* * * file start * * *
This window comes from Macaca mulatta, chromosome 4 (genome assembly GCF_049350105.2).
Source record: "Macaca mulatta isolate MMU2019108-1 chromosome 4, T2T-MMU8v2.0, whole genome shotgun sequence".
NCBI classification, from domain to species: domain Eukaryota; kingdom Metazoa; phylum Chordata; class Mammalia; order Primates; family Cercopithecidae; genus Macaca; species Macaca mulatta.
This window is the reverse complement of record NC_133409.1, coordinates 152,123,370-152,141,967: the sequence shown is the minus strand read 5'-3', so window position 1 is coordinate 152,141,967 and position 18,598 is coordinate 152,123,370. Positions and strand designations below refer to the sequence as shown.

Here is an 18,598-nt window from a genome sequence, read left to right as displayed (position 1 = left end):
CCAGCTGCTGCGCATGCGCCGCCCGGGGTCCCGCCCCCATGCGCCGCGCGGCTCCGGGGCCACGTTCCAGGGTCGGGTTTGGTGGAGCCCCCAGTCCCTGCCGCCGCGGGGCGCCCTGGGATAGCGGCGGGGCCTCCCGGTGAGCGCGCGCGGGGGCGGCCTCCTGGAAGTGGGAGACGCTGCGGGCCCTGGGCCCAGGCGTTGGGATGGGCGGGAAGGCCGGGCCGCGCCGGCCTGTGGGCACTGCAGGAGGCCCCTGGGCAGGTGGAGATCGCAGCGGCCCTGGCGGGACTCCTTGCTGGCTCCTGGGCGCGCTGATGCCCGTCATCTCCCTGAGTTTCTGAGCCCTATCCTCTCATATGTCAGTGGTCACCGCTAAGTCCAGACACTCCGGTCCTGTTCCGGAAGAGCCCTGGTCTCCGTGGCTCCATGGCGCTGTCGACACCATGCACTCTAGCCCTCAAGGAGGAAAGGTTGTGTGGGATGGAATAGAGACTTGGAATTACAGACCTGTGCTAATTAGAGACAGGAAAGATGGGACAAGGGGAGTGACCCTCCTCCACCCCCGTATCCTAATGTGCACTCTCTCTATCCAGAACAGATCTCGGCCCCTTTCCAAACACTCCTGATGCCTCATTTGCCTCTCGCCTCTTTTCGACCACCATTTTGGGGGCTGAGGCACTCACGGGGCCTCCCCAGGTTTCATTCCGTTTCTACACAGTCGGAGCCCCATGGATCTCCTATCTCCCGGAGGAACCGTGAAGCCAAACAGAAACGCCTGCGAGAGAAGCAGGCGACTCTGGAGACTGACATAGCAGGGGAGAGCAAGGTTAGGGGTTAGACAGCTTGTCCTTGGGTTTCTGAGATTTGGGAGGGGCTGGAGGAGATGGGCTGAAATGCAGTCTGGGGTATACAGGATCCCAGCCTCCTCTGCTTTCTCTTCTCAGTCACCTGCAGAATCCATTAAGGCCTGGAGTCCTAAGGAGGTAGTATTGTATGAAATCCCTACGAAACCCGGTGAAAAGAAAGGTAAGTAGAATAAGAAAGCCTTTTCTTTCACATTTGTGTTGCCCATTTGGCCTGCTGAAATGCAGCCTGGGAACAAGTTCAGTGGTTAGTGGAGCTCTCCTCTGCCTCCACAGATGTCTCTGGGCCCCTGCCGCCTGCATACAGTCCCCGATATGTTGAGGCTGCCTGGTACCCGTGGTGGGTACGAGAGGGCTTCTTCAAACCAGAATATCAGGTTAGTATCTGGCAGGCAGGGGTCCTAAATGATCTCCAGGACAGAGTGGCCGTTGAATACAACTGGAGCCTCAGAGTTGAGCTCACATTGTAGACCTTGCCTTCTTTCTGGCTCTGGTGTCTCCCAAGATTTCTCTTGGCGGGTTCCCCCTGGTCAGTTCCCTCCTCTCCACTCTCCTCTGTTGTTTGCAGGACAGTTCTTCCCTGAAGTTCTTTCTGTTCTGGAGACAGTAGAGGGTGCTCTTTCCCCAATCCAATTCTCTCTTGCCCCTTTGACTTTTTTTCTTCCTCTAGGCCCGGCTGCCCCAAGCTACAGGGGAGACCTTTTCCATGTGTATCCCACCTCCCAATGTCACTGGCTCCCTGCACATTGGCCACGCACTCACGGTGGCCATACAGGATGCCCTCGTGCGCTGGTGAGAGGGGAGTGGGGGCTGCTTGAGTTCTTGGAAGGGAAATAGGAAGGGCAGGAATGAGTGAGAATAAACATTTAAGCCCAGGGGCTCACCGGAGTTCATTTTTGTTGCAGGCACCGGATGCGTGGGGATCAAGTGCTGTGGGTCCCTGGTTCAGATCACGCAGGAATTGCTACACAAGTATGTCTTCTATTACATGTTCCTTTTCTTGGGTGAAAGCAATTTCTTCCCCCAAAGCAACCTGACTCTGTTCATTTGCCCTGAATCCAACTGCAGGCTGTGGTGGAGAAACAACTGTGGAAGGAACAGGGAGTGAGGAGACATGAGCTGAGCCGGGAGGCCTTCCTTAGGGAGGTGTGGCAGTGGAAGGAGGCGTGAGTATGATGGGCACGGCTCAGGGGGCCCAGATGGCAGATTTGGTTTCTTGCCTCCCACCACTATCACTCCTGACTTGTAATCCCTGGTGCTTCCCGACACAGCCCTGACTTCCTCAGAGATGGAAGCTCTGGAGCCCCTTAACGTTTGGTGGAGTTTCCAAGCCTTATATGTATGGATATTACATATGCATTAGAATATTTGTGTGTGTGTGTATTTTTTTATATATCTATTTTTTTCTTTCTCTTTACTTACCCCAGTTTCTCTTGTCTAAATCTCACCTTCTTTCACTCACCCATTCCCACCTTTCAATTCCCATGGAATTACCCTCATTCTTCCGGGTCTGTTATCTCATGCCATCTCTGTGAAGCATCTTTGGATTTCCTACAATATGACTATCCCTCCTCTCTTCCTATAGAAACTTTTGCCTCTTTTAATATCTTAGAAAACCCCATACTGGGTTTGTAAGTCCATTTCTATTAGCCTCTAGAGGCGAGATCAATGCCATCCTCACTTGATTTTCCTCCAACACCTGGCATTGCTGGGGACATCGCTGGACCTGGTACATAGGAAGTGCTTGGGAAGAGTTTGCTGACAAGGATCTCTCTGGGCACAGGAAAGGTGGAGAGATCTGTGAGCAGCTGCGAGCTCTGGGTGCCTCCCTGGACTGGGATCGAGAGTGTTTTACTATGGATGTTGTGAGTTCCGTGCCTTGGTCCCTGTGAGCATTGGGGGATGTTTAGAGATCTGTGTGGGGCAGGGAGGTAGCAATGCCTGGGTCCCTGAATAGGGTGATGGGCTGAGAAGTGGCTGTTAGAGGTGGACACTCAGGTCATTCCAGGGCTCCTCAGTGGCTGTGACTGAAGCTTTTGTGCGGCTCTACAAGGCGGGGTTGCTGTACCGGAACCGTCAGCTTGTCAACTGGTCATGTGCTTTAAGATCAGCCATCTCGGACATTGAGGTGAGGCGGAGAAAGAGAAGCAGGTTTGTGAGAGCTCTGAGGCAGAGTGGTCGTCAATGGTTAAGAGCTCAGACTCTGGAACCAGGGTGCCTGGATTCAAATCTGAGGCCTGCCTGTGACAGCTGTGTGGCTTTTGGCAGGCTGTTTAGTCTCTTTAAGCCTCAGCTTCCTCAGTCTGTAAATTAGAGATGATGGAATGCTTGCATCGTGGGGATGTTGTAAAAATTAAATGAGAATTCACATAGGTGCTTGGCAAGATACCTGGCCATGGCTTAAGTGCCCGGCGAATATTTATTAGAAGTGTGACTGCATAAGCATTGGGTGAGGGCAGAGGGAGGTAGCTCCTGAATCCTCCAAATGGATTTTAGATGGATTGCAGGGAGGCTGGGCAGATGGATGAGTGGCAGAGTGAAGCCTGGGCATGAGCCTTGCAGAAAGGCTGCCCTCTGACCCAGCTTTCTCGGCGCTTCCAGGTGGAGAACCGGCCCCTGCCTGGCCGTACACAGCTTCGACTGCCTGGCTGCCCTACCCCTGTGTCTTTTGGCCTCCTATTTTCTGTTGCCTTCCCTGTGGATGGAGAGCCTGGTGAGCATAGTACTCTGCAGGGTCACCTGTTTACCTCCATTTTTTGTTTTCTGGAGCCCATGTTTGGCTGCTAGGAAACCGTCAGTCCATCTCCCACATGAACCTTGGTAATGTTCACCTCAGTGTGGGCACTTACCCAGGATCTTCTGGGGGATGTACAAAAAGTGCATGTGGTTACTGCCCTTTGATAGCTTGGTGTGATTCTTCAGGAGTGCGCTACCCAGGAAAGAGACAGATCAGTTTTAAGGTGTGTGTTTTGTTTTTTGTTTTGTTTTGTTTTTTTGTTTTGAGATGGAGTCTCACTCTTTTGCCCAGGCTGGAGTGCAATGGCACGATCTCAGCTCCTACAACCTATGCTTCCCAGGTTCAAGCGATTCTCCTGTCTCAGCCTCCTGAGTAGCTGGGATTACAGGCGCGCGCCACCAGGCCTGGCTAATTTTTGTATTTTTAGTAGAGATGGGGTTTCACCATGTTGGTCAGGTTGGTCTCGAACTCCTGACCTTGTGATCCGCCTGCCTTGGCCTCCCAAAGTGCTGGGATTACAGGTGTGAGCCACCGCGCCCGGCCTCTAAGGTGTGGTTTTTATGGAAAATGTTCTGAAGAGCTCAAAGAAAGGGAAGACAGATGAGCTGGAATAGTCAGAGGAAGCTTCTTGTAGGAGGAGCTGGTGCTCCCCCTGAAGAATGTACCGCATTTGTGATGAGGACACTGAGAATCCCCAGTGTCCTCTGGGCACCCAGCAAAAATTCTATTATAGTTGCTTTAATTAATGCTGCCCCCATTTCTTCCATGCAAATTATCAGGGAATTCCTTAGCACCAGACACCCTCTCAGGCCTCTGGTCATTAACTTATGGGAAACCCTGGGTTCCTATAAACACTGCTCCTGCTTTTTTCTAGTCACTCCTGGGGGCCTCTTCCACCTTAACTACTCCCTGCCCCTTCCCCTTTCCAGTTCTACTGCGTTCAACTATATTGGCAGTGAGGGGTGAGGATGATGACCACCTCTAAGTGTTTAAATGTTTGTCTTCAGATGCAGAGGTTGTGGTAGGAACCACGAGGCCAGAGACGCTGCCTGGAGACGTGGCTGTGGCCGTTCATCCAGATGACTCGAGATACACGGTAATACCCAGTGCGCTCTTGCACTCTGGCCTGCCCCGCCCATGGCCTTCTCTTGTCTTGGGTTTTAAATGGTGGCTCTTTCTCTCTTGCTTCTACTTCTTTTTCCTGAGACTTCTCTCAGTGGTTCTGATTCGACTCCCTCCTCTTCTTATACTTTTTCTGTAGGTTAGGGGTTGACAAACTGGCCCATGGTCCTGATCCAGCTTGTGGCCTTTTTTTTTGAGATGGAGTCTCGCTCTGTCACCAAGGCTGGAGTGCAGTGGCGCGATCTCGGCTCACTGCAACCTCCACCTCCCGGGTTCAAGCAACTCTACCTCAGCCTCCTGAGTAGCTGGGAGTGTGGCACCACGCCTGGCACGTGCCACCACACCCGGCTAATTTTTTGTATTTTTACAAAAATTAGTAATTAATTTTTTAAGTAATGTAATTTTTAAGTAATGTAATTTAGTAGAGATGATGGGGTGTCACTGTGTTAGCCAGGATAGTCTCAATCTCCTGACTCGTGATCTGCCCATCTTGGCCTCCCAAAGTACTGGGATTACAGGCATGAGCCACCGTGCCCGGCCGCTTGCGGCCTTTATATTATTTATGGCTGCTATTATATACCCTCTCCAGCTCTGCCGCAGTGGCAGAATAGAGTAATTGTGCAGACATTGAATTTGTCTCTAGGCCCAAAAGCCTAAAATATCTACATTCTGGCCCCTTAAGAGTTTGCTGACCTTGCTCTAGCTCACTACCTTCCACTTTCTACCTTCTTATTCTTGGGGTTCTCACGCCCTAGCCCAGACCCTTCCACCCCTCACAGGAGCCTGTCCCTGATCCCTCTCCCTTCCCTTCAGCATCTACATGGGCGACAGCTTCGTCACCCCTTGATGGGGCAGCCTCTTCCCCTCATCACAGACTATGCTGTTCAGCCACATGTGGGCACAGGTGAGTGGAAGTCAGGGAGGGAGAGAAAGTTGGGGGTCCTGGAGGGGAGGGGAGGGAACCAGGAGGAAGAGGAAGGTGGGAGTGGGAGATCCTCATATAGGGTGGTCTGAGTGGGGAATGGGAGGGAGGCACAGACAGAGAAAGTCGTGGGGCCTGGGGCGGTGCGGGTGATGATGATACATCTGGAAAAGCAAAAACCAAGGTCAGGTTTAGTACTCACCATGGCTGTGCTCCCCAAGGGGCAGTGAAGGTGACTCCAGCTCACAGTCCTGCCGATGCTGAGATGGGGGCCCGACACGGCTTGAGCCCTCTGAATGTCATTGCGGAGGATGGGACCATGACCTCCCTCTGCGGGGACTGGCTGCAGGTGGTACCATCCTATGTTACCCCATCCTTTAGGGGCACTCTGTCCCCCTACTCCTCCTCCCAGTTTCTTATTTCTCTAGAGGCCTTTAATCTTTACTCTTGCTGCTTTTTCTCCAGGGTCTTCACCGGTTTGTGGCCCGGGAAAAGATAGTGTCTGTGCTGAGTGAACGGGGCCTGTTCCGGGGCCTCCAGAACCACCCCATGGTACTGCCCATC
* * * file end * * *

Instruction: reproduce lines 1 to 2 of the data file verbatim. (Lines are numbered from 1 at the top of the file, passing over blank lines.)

This window comes from Macaca mulatta, chromosome 4 (genome assembly GCF_049350105.2).
Source record: "Macaca mulatta isolate MMU2019108-1 chromosome 4, T2T-MMU8v2.0, whole genome shotgun sequence".